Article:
Joel Salatin, proprietor of Polyface Farms and highly-visible champion of sustainable farming, thinks modern humans have become so far removed from a natural connection to the food they eat, that we no longer have a true understanding of what “normal” food is.
The rise of Big Ag and factory farming over the past century has conditioned us to treat food mechanically (as something to be recoded and retooled) vs biologically. And we don’t realize that for all our industrialization and optimization, we’re actually getting less yield and less nutrition than natural-based processes can offer.
Whether we like it or not, the arrival of peak oil is going to force us to realize that our heavily-energy intensive practices can’t continue at their current scale. And with world population still increasing exponentially, we’ll need to find other, more sustainable, ways of growing our food.
“What we view today as “normal” I argue is simply not normal. Just think about if you wanted to go to town 120 years ago. If you wanted to go to town you actually had to go out and hook up a horse. That horse had to eat something, which means you had to have a patch of grass somewhere to feed that horse which meant you had to take care of some perennial in order to feed that horse in order to go to town. And so throughout history, you had these kinds of what I call ‘inherent boundaries’ or brakes on how much a single human could abuse the ecology.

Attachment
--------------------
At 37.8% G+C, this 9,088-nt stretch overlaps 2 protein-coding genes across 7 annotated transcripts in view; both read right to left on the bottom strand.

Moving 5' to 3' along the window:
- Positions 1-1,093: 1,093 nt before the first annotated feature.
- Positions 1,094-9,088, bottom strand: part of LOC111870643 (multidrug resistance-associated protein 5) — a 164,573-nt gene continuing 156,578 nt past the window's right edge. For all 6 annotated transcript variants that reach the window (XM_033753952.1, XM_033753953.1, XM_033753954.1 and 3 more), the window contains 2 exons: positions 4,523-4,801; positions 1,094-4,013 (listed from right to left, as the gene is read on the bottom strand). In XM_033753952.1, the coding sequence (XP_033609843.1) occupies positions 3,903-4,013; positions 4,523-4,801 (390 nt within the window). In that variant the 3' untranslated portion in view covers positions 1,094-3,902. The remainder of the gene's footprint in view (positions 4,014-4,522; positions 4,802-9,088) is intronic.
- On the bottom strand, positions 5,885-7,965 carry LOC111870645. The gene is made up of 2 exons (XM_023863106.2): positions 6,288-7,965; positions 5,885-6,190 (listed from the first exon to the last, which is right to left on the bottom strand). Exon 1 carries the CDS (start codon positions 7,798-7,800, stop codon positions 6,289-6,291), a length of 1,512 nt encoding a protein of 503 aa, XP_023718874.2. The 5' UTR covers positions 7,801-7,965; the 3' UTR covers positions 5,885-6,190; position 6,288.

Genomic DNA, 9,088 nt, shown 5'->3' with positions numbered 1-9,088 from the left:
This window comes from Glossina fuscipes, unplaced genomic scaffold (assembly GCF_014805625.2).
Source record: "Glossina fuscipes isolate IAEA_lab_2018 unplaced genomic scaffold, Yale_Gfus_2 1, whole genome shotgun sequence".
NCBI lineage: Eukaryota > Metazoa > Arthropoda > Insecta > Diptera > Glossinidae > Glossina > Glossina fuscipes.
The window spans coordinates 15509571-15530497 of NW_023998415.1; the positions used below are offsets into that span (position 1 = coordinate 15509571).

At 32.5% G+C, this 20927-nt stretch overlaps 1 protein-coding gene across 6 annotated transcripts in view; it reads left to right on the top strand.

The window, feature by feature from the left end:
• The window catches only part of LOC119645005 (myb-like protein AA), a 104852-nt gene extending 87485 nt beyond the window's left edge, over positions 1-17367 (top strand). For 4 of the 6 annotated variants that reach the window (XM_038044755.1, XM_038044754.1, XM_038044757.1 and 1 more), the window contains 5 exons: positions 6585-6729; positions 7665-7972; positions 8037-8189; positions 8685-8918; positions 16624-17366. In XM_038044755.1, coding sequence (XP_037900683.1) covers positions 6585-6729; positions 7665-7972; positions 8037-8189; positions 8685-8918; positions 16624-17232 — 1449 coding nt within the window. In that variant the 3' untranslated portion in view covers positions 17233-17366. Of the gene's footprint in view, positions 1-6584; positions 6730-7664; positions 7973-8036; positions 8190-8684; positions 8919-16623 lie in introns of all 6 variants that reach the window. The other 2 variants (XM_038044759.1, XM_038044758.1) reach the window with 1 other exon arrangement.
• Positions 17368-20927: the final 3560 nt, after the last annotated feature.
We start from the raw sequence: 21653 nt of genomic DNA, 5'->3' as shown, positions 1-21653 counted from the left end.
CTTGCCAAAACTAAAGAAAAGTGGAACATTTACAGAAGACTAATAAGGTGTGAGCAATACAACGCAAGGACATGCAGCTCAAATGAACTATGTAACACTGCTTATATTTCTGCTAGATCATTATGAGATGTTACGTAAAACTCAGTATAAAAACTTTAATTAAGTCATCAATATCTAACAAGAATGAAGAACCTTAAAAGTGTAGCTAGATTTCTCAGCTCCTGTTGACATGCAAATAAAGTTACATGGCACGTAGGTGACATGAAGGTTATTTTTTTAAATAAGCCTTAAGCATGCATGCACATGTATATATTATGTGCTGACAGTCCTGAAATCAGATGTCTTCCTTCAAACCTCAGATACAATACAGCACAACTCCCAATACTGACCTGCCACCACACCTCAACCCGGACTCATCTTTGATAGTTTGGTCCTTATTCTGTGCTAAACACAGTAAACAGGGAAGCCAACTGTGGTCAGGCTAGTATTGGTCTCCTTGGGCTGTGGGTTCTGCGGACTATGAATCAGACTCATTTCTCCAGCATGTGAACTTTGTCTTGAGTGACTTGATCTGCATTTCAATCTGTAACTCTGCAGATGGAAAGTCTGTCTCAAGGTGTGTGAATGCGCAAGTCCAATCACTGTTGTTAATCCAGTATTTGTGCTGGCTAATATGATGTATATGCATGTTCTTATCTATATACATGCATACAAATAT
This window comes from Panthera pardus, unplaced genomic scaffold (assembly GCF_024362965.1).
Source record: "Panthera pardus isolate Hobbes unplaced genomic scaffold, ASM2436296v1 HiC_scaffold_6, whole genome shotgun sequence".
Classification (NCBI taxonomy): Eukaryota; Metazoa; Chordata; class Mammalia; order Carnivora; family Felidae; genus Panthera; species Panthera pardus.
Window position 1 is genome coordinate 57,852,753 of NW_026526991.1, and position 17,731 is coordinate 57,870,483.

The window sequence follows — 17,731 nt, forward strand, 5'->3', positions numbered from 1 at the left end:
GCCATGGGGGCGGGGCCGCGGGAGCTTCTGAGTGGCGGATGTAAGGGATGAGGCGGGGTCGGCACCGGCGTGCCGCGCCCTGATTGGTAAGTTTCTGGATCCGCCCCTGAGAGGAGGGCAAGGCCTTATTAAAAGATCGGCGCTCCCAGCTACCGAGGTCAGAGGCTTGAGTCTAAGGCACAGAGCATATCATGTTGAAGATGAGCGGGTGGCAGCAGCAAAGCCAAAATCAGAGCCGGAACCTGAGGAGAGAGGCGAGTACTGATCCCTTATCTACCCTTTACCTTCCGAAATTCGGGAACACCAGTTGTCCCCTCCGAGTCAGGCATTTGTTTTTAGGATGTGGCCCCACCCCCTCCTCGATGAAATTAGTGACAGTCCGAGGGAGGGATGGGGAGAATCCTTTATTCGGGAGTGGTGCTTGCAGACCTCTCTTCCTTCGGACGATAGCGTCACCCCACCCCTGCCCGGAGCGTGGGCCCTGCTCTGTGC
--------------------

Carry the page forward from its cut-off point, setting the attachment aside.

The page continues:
And today, during this period of cheap energy, we’ve been able to extricate ourselves from that entire umbilical, if you will, and just run willy-nilly as if there is no constraint or restraint. And now we are starting to see some of the outcome of that boundless, untied progression. And so the chances are, the way to bet, is that in the future we are going to see more food localization, we are going to see more energy localization, we are going to see more personal responsibility in ecological lifestyle decisions because it’s going to be forced on us to survive economically. We are going to have to start taking some accounting of these ecological principles.”
Joel, his family, and the team at Polyface Farms dedicate themselves to developing environmentally, emotionally and economically-enhanced food prototypes and advocate for duplicating their production around the world.
In this interview, Chris and Joel explore what constitutes truly sustainable agriculture and the reasons why our current system has departed so far from it, as well as practical steps individuals can take to increase their own personal resiliency around the food they eat (in short: “find your kitchen”, source your food locally, and grow some yourself).